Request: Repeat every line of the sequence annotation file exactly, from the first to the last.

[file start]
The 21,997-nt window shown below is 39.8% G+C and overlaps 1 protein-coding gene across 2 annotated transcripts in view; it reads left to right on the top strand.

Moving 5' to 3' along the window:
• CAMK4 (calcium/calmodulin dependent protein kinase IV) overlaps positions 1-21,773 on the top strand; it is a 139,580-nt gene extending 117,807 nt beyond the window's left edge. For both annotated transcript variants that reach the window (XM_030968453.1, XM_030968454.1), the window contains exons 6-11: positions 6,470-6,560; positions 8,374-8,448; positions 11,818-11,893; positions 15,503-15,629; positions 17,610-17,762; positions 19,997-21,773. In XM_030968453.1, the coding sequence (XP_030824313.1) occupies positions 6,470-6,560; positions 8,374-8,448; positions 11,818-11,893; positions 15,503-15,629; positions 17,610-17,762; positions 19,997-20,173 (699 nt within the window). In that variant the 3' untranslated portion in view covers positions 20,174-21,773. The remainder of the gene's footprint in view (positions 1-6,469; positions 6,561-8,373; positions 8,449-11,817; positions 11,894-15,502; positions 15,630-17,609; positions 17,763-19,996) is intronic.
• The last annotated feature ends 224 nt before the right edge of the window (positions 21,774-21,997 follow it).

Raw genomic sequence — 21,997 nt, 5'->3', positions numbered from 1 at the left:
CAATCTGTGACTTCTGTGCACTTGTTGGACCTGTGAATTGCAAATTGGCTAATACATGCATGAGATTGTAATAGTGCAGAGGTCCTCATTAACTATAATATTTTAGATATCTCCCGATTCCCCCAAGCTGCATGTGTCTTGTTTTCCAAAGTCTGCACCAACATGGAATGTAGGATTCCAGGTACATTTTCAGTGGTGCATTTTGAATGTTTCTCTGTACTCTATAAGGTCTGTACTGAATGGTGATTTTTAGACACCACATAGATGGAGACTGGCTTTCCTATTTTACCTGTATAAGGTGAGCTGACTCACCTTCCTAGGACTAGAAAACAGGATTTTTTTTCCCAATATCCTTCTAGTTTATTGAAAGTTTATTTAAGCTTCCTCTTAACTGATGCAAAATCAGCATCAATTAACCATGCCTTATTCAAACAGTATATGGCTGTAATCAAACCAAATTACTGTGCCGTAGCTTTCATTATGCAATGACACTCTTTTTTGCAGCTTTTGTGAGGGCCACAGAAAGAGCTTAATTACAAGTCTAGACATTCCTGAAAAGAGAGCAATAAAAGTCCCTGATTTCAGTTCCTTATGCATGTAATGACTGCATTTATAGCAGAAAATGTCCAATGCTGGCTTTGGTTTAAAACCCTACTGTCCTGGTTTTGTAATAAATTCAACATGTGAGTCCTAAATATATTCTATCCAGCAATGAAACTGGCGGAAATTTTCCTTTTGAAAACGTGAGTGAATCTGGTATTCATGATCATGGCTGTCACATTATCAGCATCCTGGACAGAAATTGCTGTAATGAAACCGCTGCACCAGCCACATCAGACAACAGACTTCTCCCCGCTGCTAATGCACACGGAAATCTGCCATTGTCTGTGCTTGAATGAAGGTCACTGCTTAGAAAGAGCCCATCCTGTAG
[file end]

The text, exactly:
The 21,997-nt window shown below is 39.8% G+C and overlaps 1 protein-coding gene across 2 annotated transcripts in view; it reads left to right on the top strand.

Moving 5' to 3' along the window:
• CAMK4 (calcium/calmodulin dependent protein kinase IV) overlaps positions 1-21,773 on the top strand; it is a 139,580-nt gene extending 117,807 nt beyond the window's left edge. For both annotated transcript variants that reach the window (XM_030968453.1, XM_030968454.1), the window contains exons 6-11: positions 6,470-6,560; positions 8,374-8,448; positions 11,818-11,893; positions 15,503-15,629; positions 17,610-17,762; positions 19,997-21,773. In XM_030968453.1, the coding sequence (XP_030824313.1) occupies positions 6,470-6,560; positions 8,374-8,448; positions 11,818-11,893; positions 15,503-15,629; positions 17,610-17,762; positions 19,997-20,173 (699 nt within the window). In that variant the 3' untranslated portion in view covers positions 20,174-21,773. The remainder of the gene's footprint in view (positions 1-6,469; positions 6,561-8,373; positions 8,449-11,817; positions 11,894-15,502; positions 15,630-17,609; positions 17,763-19,996) is intronic.
• The last annotated feature ends 224 nt before the right edge of the window (positions 21,774-21,997 follow it).

Raw genomic sequence — 21,997 nt, 5'->3', positions numbered from 1 at the left:
CAATCTGTGACTTCTGTGCACTTGTTGGACCTGTGAATTGCAAATTGGCTAATACATGCATGAGATTGTAATAGTGCAGAGGTCCTCATTAACTATAATATTTTAGATATCTCCCGATTCCCCCAAGCTGCATGTGTCTTGTTTTCCAAAGTCTGCACCAACATGGAATGTAGGATTCCAGGTACATTTTCAGTGGTGCATTTTGAATGTTTCTCTGTACTCTATAAGGTCTGTACTGAATGGTGATTTTTAGACACCACATAGATGGAGACTGGCTTTCCTATTTTACCTGTATAAGGTGAGCTGACTCACCTTCCTAGGACTAGAAAACAGGATTTTTTTTCCCAATATCCTTCTAGTTTATTGAAAGTTTATTTAAGCTTCCTCTTAACTGATGCAAAATCAGCATCAATTAACCATGCCTTATTCAAACAGTATATGGCTGTAATCAAACCAAATTACTGTGCCGTAGCTTTCATTATGCAATGACACTCTTTTTTGCAGCTTTTGTGAGGGCCACAGAAAGAGCTTAATTACAAGTCTAGACATTCCTGAAAAGAGAGCAATAAAAGTCCCTGATTTCAGTTCCTTATGCATGTAATGACTGCATTTATAGCAGAAAATGTCCAATGCTGGCTTTGGTTTAAAACCCTACTGTCCTGGTTTTGTAATAAATTCAACATGTGAGTCCTAAATATATTCTATCCAGCAATGAAACTGGCGGAAATTTTCCTTTTGAAAACGTGAGTGAATCTGGTATTCATGATCATGGCTGTCACATTATCAGCATCCTGGACAGAAATTGCTGTAATGAAACCGCTGCACCAGCCACATCAGACAACAGACTTCTCCCCGCTGCTAATGCACACGGAAATCTGCCATTGTCTGTGCTTGAATGAAGGTCACTGCTTAGAAAGAGCCCATCCTGTAG